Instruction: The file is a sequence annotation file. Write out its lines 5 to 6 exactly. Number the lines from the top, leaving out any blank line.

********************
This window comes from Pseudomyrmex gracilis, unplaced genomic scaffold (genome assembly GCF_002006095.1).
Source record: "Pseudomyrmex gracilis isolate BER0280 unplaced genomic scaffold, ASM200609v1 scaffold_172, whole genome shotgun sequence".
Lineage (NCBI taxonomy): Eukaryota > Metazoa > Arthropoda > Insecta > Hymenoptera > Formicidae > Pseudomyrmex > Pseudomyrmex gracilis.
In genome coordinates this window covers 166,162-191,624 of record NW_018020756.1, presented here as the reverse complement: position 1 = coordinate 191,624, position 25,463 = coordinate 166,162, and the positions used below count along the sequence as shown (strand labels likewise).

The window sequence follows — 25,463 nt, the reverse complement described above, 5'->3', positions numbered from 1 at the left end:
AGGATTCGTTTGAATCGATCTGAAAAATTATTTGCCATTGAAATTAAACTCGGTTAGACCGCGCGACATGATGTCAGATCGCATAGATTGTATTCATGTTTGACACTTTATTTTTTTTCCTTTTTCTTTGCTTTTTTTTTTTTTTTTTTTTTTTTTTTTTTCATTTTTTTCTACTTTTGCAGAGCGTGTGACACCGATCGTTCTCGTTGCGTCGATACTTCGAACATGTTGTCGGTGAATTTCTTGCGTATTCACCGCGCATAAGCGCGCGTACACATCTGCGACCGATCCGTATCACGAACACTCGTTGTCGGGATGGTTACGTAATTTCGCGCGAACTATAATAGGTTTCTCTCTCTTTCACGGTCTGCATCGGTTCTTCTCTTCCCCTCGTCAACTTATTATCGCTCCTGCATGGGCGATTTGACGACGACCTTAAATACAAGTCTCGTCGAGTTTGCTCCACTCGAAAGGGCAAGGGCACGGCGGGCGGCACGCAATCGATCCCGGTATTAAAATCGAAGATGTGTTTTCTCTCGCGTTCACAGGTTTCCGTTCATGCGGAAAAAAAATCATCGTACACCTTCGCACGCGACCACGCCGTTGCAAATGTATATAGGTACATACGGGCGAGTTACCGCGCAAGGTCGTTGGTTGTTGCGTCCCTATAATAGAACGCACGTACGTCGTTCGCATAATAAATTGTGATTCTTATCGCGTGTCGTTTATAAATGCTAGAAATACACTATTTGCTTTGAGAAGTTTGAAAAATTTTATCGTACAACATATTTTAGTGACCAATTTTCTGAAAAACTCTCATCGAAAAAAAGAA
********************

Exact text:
The window sequence follows — 25,463 nt, the reverse complement described above, 5'->3', positions numbered from 1 at the left end:
AGGATTCGTTTGAATCGATCTGAAAAATTATTTGCCATTGAAATTAAACTCGGTTAGACCGCGCGACATGATGTCAGATCGCATAGATTGTATTCATGTTTGACACTTTATTTTTTTTCCTTTTTCTTTGCTTTTTTTTTTTTTTTTTTTTTTTTTTTTTTCATTTTTTTCTACTTTTGCAGAGCGTGTGACACCGATCGTTCTCGTTGCGTCGATACTTCGAACATGTTGTCGGTGAATTTCTTGCGTATTCACCGCGCATAAGCGCGCGTACACATCTGCGACCGATCCGTATCACGAACACTCGTTGTCGGGATGGTTACGTAATTTCGCGCGAACTATAATAGGTTTCTCTCTCTTTCACGGTCTGCATCGGTTCTTCTCTTCCCCTCGTCAACTTATTATCGCTCCTGCATGGGCGATTTGACGACGACCTTAAATACAAGTCTCGTCGAGTTTGCTCCACTCGAAAGGGCAAGGGCACGGCGGGCGGCACGCAATCGATCCCGGTATTAAAATCGAAGATGTGTTTTCTCTCGCGTTCACAGGTTTCCGTTCATGCGGAAAAAAAATCATCGTACACCTTCGCACGCGACCACGCCGTTGCAAATGTATATAGGTACATACGGGCGAGTTACCGCGCAAGGTCGTTGGTTGTTGCGTCCCTATAATAGAACGCACGTACGTCGTTCGCATAATAAATTGTGATTCTTATCGCGTGTCGTTTATAAATGCTAGAAATACACTATTTGCTTTGAGAAGTTTGAAAAATTTTATCGTACAACATATTTTAGTGACCAATTTTCTGAAAAACTCTCATCGAAAAAAAGAA